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Greek Ingenuity: How to Cross a Flooded Street in Athens

Athens flood
The unidentified man was captured on camera ingeniously crossing the flooded road on a ladder. Video screenshot/Tiktok

A Greek man found an ingenious way to deal with the flood in Athens on Thursday: he simply climbed on a ladder and “walked” through the water to his car on the other side of the road.

When he reached the vehicle he nonchalantly secured the ladder on the roof and drove away.

The scene captured on video has now gone viral. Many social media users are commenting on the ingenuity and coordination of the man. “If we wait for the government to take anti-flooding measures we are doomed,” one said.

Another user said that “it is now becoming necessary to always have a ladder when we drive around Athens.” Several point out that the man, even during his ordeal, kept wearing his face mask, while others speculate that his skill with the ladder means that he is either an electrician or house painter.

Hundreds of homes flooded in Athens as the Greek capital was hit by a weather front named Ballos.  Torrential rain caused power outages in several parts of the capital and flooding in the streets.

Bus passengers were evacuated after being trapped under a flooded underpass in southern Athens.

The government has issued warnings in Greek and English on mobile phones in the affected areas, urging people to avoid unnecessary movement in areas that could be flooded. Schools in Athens, Evia and the region of northern Greece near Thessaloniki will be closed today.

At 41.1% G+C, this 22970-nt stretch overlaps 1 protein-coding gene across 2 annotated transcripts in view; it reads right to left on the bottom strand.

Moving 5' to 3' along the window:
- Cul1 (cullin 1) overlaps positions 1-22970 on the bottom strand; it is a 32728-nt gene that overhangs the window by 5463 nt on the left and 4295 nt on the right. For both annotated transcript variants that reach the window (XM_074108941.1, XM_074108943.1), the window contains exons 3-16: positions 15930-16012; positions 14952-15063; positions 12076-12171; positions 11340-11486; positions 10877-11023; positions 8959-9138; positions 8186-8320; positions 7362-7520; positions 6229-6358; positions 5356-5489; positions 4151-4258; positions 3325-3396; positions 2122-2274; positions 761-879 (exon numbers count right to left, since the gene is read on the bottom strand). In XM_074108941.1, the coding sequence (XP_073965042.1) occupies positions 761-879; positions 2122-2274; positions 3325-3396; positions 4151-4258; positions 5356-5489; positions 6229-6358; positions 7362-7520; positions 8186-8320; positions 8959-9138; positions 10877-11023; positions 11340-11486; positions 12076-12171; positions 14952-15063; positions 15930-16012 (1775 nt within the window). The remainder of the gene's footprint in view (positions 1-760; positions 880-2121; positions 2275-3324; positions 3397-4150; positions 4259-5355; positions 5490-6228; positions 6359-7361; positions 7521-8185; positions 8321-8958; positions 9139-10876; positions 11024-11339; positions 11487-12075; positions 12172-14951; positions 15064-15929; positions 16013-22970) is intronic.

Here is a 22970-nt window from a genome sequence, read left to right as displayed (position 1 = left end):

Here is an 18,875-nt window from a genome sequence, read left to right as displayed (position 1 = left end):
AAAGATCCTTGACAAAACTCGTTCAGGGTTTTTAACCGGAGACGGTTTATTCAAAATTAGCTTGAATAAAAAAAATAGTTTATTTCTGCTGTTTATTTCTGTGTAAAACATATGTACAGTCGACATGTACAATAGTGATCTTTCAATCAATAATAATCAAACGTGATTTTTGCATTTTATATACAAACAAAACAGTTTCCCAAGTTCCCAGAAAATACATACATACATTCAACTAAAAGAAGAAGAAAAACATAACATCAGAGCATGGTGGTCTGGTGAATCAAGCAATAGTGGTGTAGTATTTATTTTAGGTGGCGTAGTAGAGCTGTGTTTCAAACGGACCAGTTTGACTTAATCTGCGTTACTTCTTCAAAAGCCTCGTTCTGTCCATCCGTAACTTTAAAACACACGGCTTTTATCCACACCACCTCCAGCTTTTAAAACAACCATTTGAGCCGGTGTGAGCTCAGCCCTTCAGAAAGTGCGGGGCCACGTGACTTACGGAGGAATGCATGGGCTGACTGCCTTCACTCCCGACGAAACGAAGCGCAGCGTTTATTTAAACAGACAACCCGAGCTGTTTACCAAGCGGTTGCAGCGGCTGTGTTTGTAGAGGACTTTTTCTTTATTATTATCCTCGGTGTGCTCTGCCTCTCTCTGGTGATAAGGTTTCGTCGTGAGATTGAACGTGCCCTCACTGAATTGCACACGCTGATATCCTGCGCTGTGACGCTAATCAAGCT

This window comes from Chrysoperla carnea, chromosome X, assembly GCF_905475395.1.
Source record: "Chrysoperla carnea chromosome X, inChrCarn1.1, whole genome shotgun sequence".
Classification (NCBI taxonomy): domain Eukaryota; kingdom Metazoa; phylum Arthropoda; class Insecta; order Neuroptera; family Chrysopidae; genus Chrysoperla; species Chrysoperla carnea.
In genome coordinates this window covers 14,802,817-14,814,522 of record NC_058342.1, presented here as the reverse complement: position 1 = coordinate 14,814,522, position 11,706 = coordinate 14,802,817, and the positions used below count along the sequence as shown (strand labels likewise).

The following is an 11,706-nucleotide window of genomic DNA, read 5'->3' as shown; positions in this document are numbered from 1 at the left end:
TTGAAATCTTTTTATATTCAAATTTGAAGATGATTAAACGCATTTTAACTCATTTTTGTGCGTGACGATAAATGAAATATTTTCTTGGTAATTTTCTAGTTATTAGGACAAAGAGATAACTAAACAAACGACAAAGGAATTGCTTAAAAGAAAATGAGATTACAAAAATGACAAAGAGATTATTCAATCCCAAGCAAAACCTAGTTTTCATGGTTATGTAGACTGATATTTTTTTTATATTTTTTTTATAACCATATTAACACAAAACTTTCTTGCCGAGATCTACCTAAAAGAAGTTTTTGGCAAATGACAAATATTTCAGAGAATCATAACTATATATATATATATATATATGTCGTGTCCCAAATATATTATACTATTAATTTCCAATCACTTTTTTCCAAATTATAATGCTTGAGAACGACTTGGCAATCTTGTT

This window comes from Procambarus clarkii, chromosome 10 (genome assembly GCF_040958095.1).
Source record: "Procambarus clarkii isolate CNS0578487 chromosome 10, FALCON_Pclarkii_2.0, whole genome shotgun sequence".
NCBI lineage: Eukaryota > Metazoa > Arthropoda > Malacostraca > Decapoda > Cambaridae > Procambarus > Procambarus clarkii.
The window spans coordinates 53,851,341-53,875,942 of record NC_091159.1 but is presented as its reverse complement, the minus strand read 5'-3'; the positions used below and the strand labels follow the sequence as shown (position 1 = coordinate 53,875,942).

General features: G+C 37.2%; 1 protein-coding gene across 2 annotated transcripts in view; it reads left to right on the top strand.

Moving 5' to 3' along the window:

Athens a defenseless city at the mercy of a flood

The mayhem once again showed up the Greek capital as a defenseless city that is at the mercy of severe weather.

The result of the heavy rainfall – and Athens’ problematic infrastructure, which has not been sufficiently maintained and upgraded for decades – was serious traffic disruptions on main road arteries including Poseidonos, Konstantinoupoleos and Kifissias avenues and Hamosternas and Petrou Ralli streets, and the main arteries in Elefsina, Markopoulo and Glyka Nera.

The Kifissia-Piraeus electric railway (Metro Line 1) was cut in two due to water accumulation, and only at noon began to resume routes from Tavros to Piraeus and Omonia to Kifissia. Tram and bus services also had problems due to the rising waters.

There were power outages in areas as well, including the densely-populated Kallithea and Pangrati neighborhoods.

For many municipalities in Athens Thursday’s rainfall was equivalent to a third or a quarter of their annual average.

The storm called Ballos began to affect Greece on Wednesday night, and it will continue to batter most parts of the country on Friday.

It has brought heavy rains and downpours that after hitting the Ionian islands and the west of the country have now spread to mainland Greece.

The storm will weaken in the northwest on the afternoon. On Saturday, heavy rainfall and storms will affect the east of the country, but the front will gradually weaken.

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